The racial and economic imbalance in America’s prison population is repeated in the massive numbers of people who cycle in and out of the nation’s jails, says the Prison Policy Initiative (PPI).
In a sweeping report, the PPI found that people jailed multiple times are “disproportionately black, low-income, less educated and unemployed” with the “vast majority” locked up for non-violent offenses.
According to the report, entitled “Arrest, Release, Repeat,” at least a quarter of the 4.9 million people arrested and booked in jail each year are repeat offenders, and at least 428,000 people will go to jail three or more times over the course of a 12-month period.
The report also found that 49 percent of people with multiple arrests in the past year had annual incomes below $10,000, compared to 36 percent of people arrested only once and 21 percent of people with no arrests.
Black men and women, who make up only 13 percent of the general population, account for 21 percent of those arrested one time and 28 percent of those arrested multiple times, the report found.
Moreover, “people with multiple arrests are much more likely than the general public to suffer from substance use disorders and other illnesses, and much less likely to have access to health care.” the report concluded.
The figures, based on data from the National Survey on Drug Use and Health, showed that the “vast majority of people” who cycle in and out of jail each year are booked for nonviolent offenses such as drug possession, theft or trespassing.
According to PPI, the data fills gaps left by other federal statistics that cover only one-time “snapshots” of the jail population, and fail to show the high turnover rates over the course of a year.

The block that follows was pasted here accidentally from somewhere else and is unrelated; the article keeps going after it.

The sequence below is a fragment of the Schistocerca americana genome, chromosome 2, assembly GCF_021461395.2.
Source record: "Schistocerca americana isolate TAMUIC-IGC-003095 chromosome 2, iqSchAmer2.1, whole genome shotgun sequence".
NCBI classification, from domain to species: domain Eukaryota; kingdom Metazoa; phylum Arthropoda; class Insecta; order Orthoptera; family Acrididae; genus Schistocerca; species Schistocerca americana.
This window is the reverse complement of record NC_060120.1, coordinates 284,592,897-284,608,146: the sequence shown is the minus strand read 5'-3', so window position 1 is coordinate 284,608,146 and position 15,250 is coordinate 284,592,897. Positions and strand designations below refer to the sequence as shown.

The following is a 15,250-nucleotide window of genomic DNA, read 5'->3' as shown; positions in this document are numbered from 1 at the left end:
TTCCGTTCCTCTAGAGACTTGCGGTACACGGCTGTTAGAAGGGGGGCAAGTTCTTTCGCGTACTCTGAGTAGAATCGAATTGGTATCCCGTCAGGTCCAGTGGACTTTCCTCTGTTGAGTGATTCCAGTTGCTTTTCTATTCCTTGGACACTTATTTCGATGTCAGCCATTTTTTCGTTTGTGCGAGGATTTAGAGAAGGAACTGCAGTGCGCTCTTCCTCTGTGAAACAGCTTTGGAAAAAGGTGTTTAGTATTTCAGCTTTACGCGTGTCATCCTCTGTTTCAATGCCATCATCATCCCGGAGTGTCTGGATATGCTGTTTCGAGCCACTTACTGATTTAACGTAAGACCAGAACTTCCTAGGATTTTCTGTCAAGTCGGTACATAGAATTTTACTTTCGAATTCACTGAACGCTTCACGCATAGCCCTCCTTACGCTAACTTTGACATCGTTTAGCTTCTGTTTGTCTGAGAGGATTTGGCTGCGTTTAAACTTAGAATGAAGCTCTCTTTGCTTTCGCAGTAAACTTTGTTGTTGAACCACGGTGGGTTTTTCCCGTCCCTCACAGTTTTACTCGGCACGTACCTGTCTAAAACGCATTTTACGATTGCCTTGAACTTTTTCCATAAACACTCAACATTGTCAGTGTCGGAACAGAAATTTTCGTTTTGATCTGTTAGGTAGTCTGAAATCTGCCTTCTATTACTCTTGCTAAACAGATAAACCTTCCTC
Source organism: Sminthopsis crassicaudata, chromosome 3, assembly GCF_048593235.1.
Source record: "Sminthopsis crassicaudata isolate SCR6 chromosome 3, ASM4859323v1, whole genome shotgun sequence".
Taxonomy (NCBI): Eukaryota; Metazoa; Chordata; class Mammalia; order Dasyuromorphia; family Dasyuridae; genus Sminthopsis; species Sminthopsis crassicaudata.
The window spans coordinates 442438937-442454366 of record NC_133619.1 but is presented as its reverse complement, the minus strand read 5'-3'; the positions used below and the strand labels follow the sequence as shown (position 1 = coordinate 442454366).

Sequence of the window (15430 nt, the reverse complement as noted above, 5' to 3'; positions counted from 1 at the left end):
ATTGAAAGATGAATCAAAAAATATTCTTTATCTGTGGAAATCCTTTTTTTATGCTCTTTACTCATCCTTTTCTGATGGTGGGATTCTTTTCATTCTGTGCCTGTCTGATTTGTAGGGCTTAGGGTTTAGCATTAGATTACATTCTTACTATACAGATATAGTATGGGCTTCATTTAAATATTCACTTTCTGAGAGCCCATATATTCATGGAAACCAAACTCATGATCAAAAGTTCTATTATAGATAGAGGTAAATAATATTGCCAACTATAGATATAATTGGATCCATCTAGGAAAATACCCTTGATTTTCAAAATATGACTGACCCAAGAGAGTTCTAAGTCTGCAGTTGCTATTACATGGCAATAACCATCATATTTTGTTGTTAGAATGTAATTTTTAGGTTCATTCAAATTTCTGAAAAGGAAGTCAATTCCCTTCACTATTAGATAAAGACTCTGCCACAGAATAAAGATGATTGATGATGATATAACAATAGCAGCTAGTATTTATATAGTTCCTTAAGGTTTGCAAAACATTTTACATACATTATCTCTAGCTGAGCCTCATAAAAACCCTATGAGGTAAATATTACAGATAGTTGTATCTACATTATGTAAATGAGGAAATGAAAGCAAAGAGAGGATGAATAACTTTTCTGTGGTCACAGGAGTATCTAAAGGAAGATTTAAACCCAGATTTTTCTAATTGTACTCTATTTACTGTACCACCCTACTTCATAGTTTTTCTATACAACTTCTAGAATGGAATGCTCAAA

“Police and jails are supposed to promote public safety,” wrote the authors of the report, Alexi Jones and Wendy Sawyer, in an accompanying press release.
“Increasingly, however, law enforcement is called upon to respond punitively to medical and economic problems unrelated to public safety issues.”
Among the other findings of the study:
- Some 52 percent of people arrested multiple times reported a substance abuse disorder;
- Individuals with multiple arrests were three times more likely to have a series mental illness, and were less likely to have access to health care;
- The prevalence of HIV was 11 times higher among people with multiple arrests, a problem aggravated bty the fact that “many jails fail to provide HIV care,” the report said.
The report offers recommendations for counties on how to stop the continuously jailing vulnerable residents and how to address core issues that make arrests more likely.
The recommendations includes:
- Channeling more public resources to expanding and invest in community-based mental health care and substance abuse treatment;
- Reducing the number of arrests and jailable offenses;
- Employing pre-arrest diversion programs to help people avoid jail.
The report said more jurisdictions should develop interventions that target the so-called “frequent utilizers” of the criminal justice system, and pointed to programs successfully underway in cities like New York City and Denver.
Those programs demonstrate “that it is possible to stop people from cycling in and out of jail by providing appropriate medical care and social services in the community,” the authors said.
Services such as supportive housing,mental health and substance abuse treatment “which address the underlying problems that can lead to justice involvement are more cost-efficient, effective, just, and humane than incarcerating people,” they added.
To read the full report, please click here.